The authors note that many sensor devices previously were very expensive but “are now as cheap as basic semiconductor components such as a voltage regulator or a logic chip, and they are easy to use in conjunction with microcomputers.”

Si Dunn

‘Spring Boot in Action’ can help you push aside the old drudgeries of configuring Spring applications – #programming #bookreview

Spring in Action

Craig Walls

Manningpaperback

If you have worked with the decade-old Spring framework, you know well that it has a long history of providing configuration headaches for developers. The new Spring Boot framework, on the other hand, literally brings much-needed simplification and automation to the process of using Spring. And it can put some refreshing fun back into application development.

“Spring Boot,” Craig Walls states in his new book, “is an exciting new way to develop Spring applications with minimal friction from the framework itself. Auto-configuration eliminates much of the boilerplate configuration that infests traditional Spring applications. Spring Boot starters enable you to specify build dependencies by what they offer rather than use explicit library names and version. The Spring Boot CLI takes Spring Boot’s frictionless development model to a whole new level by enabling quick and easy development with Groovy from the command line. And the [Spring Boot] Actuator lets you look inside your running application to see what and how Spring Boot has done.”

You do not need a lot of Spring experience to benefit from this book. You do need some Java background, and it is helpful to have used Groovy, Gradle and Maven a few times. But the book’s text is written smoothly, and it is well illustrated, with numerous code examples and a few screen shoots. So Java developers who are fairly new likely can use it and pick up new skills.

While going through the book, you develop a reading-list application using Spring Initializr, Spring Boot, Spring Tool Suite, and other tools. In the project, you “use Spring MVC to handle web requests, Thymeleaf to define web views, and Spring Data JPA to persist the reading selections to a database,” Craig Walls explains. Initially, at least, “an embedded H2 database” is employed during development.

Walls’s book is divided into eight chapters:

1. Bootstarting Spring
2. Developing your first Spring Boot Application
3. Customizing configuration
4. Testing with Spring Boot
5. Getting Groovy with the Spring Boot CLI
6. Applying Grails in Spring Boot
7. Taking a peek inside the Actuator
8. Deploying Spring Boot applications

Four appendices also are presented: Spring Boot developer tools, Spring Boot starters, Configuration properties, and Spring Boot dependencies.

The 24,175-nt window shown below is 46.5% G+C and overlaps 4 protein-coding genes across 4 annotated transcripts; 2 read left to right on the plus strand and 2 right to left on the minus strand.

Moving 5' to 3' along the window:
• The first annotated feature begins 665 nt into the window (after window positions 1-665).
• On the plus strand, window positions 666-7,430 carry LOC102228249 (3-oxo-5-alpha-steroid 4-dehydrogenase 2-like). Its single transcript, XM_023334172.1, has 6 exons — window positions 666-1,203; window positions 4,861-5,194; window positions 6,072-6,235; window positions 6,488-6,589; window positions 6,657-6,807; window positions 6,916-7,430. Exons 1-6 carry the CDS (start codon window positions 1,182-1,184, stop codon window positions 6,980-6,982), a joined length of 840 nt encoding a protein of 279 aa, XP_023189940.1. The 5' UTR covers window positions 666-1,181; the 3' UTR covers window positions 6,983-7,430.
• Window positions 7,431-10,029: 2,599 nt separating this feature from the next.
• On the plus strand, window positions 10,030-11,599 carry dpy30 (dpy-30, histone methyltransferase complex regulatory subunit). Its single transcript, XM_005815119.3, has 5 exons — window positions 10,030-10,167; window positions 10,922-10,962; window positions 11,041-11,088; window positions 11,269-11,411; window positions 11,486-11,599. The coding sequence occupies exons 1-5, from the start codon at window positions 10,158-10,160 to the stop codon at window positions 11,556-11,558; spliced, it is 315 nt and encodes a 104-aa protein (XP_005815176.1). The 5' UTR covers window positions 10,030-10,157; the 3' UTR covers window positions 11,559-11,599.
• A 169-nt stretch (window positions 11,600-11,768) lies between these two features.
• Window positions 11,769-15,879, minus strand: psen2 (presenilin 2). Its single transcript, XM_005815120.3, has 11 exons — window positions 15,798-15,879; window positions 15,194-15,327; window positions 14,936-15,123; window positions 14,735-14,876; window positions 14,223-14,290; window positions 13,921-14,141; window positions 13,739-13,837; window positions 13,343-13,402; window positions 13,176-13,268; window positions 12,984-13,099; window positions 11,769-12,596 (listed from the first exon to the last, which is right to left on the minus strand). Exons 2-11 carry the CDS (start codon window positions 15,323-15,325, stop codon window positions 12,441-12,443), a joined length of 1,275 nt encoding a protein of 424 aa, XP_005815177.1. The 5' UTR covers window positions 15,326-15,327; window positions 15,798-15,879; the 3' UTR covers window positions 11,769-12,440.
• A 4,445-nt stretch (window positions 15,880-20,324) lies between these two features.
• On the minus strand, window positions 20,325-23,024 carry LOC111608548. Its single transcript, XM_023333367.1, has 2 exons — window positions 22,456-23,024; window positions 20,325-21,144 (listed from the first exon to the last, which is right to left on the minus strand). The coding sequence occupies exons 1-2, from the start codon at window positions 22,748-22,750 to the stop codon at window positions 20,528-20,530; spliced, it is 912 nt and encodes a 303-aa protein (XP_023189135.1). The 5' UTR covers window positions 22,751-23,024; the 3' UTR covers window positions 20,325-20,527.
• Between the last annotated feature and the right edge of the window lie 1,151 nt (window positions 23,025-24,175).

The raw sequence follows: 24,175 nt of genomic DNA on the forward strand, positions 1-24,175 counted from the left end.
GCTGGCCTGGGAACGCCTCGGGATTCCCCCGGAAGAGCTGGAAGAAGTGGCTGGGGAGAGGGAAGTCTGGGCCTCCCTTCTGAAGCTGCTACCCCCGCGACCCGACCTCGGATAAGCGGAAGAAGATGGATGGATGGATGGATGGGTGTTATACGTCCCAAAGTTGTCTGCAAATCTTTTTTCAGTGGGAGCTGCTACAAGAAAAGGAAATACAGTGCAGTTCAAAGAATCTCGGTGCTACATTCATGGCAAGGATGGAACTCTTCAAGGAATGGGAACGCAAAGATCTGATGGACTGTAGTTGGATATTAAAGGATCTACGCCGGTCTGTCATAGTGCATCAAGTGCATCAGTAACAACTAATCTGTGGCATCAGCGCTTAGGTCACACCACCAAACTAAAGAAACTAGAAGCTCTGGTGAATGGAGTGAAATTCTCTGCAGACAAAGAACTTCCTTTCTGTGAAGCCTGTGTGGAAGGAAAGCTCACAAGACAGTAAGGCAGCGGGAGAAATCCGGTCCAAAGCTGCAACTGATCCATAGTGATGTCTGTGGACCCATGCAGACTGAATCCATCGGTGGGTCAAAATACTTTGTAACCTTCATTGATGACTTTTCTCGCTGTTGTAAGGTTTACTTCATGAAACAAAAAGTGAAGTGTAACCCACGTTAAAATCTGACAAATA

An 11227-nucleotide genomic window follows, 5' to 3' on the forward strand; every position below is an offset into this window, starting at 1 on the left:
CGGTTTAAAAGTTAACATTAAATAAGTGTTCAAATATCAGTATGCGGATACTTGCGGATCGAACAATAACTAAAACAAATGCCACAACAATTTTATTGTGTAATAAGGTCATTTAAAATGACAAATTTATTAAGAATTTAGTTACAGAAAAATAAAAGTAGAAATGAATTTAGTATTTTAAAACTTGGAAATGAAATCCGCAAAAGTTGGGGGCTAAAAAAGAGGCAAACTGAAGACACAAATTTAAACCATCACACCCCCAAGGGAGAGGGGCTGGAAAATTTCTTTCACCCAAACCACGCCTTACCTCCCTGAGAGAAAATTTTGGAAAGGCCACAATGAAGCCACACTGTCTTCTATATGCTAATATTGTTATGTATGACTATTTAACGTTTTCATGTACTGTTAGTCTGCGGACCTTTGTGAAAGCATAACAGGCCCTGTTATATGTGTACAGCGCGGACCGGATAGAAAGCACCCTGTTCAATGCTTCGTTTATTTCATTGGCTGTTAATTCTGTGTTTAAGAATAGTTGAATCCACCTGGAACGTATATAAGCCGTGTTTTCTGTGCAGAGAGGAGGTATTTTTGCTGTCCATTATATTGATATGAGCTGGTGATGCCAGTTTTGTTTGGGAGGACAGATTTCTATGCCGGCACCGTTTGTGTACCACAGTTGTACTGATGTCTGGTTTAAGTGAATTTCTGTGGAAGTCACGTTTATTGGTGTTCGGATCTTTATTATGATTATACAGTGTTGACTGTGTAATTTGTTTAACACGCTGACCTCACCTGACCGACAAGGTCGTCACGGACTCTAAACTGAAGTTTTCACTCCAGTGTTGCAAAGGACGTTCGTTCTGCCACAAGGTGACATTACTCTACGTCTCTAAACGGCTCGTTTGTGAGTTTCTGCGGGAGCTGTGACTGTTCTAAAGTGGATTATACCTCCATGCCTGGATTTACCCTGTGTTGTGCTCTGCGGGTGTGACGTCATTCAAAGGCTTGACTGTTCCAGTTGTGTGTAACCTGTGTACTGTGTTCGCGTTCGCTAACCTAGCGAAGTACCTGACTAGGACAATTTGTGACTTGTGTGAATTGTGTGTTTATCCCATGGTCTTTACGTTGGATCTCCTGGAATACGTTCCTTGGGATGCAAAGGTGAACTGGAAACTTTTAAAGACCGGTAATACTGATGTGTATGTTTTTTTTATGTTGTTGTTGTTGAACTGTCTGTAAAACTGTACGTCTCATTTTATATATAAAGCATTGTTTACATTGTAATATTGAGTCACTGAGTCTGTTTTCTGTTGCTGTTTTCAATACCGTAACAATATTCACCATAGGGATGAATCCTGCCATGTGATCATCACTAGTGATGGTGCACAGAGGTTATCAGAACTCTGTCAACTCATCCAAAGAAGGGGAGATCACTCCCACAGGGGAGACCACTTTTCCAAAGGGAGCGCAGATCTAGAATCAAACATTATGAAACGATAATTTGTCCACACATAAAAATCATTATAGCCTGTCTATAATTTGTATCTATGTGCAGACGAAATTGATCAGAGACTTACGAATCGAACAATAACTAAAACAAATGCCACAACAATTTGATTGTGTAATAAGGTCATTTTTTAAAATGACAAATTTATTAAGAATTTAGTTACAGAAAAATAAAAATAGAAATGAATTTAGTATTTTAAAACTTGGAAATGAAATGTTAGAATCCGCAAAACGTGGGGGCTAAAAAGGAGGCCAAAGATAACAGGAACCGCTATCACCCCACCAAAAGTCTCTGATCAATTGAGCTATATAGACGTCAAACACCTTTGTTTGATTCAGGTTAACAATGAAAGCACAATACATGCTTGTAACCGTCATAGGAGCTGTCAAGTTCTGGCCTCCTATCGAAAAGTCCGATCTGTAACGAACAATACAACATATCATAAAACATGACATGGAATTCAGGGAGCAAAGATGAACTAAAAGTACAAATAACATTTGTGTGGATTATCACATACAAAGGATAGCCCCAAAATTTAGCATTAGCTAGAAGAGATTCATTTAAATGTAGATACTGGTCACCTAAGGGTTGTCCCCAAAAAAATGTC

Bottom line: with Spring Boot providing much of the heavy lifting, you likely will gain better feelings about the venerable Spring framework. You may even wind up with a healthy new respect for it. And Spring Boot certainly should add more years to Spring’s usefulness and viability in the marketplace.

Si Dunn

Getting started with 3D printing? Consider these two new Maker Media books – #bookreview

Many people who want to jump into 3D printing have almost no idea what they actually want to make. Or, they may have projects in mind that far exceed their abilities to fabricate as beginners.

If 3D printing is on your mind (or arriving soon in some shipping boxes and downloads), here are two new books to consider: 3D Printing Projects and 3D CAD with Autodesk 123D.

3D Printing Projects

Toys, Tools, and Contraptions to Print and Build Yourself

Brook Drumm & James Floyd Kelly, with John Baichtal, Rick Winscot, Brian Roe, John Edgar Park, Steven Bolin,
Nick Ernst, and Caleb Cotter

(Maker Media, paperback)

Maker Media’s 3D Printing Projects is written by a team of professionals who have 3D printing newcomers in mind, at first. But their book also includes several more challenging projects that require Arduino or Raspberry Pi boards, motors, servos, or video cameras and other devices. Importantly, all of the projects are designed to be fabricated with small, desktop 3D printers.

The book starts by showing how to fabricate a simple gooseneck lamp that uses an LED light powered by a 9-volt “wall wart.” From there, the projects increase in complexity, to fabricated devices such as a two-axis camera gimbal and a flower-care robot that monitors soil moisture and adds water when the soil gets dry. Numerous photographs, illustrations and how-to steps are provided.

This well-written book shows that much can be done, even at the hobby level, with just a few custom 3D printed parts and some electronics.

 

3D CAD with Autodesk 123D

Design for 3D Printing, Laser Cutting, and Personal Fabrication

Jesse Harrington Au & Emily Gertz

(Maker Media, paperback)

The first steps to 3D printing include “learning how to design for three dimensions using a computer” and having an idea “where to start,” the authors of this useful book point out.

“Many makers who are accustomed to creating by hand view CAD [computer-aided design] software suspiciously. They may worry that digital design will lack soul, or be perceived as cheating. Neither is true,” Jesse Harrington Au and Emily Gertz insist. “A good CAD program can be just that: an aid in realizing your vision for your project.”

Autodesk 123D is one of several popular “parametric design” software packages on the market. The authors note: “The term parametric refers to the use of design parameters, such as measurements, to construct and control the 3D model. This means you will first create a sketch that has measurements attached to it. Those measurements will be used to construct your solid model using different features such as extrude, revolve, or loft.

“This being said, 123D is also capable of ‘tinkering’: using loosely based measurements while fleshing out the look and feel of your design. The power of this is that it allows you to tweak your model during the design process based on actual measurements.”

The book shows how to navigate CAD programs, and it covers how to work with the cloud-based Autodesk 123D “family of programs that allow you to share models between the different apps.”